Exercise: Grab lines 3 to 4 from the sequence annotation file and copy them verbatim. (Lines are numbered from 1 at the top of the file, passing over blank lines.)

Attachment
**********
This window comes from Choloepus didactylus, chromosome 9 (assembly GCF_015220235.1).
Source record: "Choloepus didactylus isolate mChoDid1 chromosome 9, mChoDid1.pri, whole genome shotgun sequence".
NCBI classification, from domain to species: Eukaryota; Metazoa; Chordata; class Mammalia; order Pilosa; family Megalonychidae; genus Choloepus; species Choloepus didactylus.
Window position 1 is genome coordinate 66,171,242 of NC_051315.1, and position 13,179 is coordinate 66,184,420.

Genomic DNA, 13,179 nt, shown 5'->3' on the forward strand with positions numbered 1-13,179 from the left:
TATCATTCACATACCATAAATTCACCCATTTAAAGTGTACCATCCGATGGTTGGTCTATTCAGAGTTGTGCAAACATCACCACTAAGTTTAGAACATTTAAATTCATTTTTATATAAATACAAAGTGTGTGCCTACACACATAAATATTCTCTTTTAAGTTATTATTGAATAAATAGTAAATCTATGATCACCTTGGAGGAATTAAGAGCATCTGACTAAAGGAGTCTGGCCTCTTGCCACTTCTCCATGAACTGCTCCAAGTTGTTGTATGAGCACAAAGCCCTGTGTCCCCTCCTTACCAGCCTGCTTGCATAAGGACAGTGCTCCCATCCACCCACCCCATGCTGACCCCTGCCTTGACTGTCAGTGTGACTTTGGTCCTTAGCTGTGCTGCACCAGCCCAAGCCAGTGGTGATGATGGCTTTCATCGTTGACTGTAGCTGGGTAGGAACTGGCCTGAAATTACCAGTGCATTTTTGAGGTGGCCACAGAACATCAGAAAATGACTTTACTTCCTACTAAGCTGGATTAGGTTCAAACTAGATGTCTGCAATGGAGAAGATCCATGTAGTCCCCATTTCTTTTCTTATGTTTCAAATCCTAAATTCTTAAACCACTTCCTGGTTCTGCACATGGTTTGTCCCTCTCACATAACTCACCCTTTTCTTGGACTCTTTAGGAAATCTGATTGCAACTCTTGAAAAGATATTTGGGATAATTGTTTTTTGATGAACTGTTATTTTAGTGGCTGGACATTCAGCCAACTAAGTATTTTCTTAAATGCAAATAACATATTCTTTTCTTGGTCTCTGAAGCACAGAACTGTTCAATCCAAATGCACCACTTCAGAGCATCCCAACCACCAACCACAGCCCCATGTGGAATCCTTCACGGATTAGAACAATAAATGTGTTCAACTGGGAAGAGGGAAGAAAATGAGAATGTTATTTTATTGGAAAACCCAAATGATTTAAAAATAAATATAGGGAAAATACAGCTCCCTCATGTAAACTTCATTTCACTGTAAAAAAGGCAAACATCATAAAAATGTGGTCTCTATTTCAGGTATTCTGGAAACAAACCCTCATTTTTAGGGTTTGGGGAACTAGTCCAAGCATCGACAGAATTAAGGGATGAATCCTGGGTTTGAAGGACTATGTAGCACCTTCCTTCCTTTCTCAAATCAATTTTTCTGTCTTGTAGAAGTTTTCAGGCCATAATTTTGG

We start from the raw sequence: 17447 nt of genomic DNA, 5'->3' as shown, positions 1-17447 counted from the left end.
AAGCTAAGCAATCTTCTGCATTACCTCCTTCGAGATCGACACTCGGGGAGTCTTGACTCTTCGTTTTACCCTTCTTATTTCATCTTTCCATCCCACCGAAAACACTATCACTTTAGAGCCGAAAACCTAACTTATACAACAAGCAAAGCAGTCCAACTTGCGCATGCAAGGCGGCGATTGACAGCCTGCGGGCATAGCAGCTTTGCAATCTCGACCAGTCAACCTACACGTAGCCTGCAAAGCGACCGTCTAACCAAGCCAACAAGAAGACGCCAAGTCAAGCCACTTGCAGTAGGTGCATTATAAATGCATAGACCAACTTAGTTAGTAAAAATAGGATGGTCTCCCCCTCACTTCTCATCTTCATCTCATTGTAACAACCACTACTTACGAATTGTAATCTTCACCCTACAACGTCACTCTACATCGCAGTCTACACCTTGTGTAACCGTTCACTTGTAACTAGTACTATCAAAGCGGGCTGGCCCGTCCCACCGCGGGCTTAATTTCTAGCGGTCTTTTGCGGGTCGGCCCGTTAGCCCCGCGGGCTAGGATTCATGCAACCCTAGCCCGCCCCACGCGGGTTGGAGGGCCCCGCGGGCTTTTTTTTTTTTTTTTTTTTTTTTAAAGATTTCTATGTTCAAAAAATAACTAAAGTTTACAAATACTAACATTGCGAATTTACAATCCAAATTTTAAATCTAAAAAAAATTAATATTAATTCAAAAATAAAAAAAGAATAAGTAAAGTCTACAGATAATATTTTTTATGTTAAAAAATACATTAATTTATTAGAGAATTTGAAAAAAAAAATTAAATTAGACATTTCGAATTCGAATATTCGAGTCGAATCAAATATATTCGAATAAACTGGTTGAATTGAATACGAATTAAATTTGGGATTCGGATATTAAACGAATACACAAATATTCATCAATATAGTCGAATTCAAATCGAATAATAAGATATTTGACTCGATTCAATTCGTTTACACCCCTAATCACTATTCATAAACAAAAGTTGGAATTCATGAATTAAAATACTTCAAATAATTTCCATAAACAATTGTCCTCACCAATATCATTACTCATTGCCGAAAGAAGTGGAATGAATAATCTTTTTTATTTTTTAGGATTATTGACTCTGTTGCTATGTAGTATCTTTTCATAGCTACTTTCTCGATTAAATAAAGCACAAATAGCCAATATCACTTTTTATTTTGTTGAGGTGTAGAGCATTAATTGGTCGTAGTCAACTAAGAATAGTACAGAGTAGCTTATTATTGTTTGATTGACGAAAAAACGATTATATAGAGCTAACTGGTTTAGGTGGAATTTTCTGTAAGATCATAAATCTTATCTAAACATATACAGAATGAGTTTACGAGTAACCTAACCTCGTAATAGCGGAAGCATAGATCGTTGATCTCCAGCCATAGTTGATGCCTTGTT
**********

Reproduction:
NCBI classification, from domain to species: Eukaryota; Metazoa; Chordata; class Mammalia; order Pilosa; family Megalonychidae; genus Choloepus; species Choloepus didactylus.
Window position 1 is genome coordinate 66,171,242 of NC_051315.1, and position 13,179 is coordinate 66,184,420.